It is the living not the dead we should cherish, the survivors not the fallen, for we can do nothing for the fallen except ensure that their sacrifice is not repeated anew.

Tuesday, November 04, 2008

The fate of Western civilization relies on this?

There was a time when the quadrennial clusterfuck that is the US presidential election would have interested me. As a committed world citizen, albeit of the Marxist variety, what happened on election night across the Atlantic did seem to be of some significance, even if, in reality, it boiled down to a choice between two fatal diseases: one that killed you in a week, the other in a fortnight.

However, since that unfortunate business with the chavs, the chards, the chads, or what ever it was they called them down in Florida, I have simply given up. The American people, whom I love as one would a sibling, (albeit a slightly edgy one with a penchant for nunchucks and hand-guns) just sat back and allowed a coup to occur and did feck all about it. I was disappointed in them to say the least.

See, unlike most of the Irish people that I know, I actually love America and its people. I love their optimism, enthusiasm, their boundless faith in the idea, if not the practice, of democracy. Even speaking as a Marxist, should the revolution ever happen, the document I would use to frame my post-revolutionary, socialist utopia would be the American constitution and the Bill of Rights. But the last time around when they allowed their democracy to be stolen from them without the merest protest I began to have me doubts.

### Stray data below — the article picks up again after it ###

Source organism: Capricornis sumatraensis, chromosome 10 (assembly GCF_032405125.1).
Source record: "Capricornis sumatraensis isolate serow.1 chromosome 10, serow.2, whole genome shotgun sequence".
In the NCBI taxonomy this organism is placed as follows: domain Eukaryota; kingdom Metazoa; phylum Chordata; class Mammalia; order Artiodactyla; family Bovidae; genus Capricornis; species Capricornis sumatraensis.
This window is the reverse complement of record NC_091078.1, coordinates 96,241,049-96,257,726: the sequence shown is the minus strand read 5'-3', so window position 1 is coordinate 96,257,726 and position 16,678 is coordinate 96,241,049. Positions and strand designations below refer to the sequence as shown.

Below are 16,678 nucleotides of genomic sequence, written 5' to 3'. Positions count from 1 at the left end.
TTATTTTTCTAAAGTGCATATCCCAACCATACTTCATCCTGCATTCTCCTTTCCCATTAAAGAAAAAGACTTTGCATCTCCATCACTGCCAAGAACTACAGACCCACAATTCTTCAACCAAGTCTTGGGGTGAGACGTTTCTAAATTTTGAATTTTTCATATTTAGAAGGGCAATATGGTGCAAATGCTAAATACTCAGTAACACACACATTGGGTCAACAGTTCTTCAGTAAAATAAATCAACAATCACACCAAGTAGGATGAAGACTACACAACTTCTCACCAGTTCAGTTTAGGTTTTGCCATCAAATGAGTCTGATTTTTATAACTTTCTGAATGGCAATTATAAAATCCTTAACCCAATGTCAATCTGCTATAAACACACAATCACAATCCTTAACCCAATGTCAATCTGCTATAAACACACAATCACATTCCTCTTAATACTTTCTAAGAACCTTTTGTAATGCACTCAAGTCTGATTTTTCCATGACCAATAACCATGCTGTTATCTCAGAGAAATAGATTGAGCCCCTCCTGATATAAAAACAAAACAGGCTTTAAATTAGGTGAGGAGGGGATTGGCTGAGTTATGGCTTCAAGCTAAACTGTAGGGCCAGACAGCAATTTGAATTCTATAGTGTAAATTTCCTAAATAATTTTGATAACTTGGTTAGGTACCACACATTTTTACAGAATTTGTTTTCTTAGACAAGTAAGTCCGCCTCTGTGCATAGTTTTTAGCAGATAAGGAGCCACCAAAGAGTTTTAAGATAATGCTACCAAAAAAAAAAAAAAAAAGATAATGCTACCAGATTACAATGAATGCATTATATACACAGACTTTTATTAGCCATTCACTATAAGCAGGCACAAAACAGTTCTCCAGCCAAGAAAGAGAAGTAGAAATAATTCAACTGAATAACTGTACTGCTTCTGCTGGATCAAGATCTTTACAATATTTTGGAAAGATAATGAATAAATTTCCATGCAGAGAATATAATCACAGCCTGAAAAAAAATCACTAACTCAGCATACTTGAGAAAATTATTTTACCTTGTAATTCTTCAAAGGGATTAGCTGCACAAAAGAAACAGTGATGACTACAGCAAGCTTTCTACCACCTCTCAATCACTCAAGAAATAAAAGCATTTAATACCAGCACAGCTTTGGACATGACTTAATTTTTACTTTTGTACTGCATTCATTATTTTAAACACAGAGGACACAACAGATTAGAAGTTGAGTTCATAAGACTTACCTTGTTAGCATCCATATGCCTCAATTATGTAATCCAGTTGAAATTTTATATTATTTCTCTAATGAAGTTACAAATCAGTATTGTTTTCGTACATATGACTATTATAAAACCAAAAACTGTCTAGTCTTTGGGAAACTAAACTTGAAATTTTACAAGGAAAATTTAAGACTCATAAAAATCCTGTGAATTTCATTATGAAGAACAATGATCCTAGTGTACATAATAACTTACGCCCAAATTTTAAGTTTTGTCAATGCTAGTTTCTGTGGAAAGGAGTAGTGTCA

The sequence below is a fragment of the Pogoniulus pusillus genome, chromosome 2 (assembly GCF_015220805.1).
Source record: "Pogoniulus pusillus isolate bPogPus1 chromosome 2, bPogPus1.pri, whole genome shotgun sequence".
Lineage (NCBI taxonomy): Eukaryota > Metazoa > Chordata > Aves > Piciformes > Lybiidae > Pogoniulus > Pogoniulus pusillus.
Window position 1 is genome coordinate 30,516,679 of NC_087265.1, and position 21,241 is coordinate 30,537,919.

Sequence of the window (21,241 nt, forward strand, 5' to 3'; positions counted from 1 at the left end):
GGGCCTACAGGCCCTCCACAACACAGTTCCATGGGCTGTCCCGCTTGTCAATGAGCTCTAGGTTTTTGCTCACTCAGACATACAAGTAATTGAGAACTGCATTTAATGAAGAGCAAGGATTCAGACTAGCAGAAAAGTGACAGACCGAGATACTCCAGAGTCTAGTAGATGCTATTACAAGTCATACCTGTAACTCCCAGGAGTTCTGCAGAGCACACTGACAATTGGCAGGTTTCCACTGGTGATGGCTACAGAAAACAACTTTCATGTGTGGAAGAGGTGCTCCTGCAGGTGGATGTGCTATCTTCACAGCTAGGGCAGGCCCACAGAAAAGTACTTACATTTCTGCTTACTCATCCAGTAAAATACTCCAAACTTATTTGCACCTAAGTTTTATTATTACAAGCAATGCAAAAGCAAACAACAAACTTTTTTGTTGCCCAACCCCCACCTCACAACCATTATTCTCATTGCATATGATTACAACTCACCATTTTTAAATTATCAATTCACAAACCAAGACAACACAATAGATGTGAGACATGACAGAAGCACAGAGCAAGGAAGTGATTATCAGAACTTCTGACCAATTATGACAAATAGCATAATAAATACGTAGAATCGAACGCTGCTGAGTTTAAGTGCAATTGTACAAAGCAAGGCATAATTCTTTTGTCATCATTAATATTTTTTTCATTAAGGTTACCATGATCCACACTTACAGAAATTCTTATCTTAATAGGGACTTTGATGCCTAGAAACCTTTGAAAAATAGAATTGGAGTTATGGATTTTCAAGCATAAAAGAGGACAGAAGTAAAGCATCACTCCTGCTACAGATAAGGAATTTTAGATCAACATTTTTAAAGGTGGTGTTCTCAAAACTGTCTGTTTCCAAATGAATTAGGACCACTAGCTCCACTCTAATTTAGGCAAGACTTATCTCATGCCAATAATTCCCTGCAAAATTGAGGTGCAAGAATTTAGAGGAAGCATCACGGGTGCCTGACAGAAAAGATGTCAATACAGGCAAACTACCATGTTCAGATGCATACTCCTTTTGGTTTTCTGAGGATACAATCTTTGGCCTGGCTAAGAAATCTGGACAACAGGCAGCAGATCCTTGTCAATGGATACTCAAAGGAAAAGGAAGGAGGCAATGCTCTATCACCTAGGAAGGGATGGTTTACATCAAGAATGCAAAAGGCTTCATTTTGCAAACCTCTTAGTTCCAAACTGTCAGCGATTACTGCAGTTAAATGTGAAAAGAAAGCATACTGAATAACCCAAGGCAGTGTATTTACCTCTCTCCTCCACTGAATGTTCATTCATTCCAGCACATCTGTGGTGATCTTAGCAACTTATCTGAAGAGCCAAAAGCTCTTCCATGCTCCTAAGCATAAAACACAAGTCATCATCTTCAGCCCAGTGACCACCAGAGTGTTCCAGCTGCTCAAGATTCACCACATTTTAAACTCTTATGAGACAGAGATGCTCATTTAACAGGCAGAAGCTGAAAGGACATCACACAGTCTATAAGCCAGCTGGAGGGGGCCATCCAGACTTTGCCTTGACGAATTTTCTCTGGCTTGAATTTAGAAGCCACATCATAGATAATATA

Since then, I couldn't care less about who they elect because despite all the fuss it really doesn't make a difference. Not just to me as a resident of this small fucked-up outpost at the arse-end of Western Europe that is Ireland but just generally. Should Obama win, he's not going to do anything to rock the boat of US corporate capitalism, like introduce a decent health or education system. Unless he's been lying through his teeth, the black communities aren't going to see any change in their lot any time soon. And despite what they said on RTE tonight, Obama probably does know who and where we are and could care less.

I love you America, but it strikes me you're like lions led by donkeys and you're so seduced by the notion of your own democracy that you can't be bothered to defend it or even look at how it's used against you.

As the old Revolutionary Communist Party slogan said 'If voting could change anything, it would be made illegal'. Nowhere is this truer than the USA tonight. Whoever wins.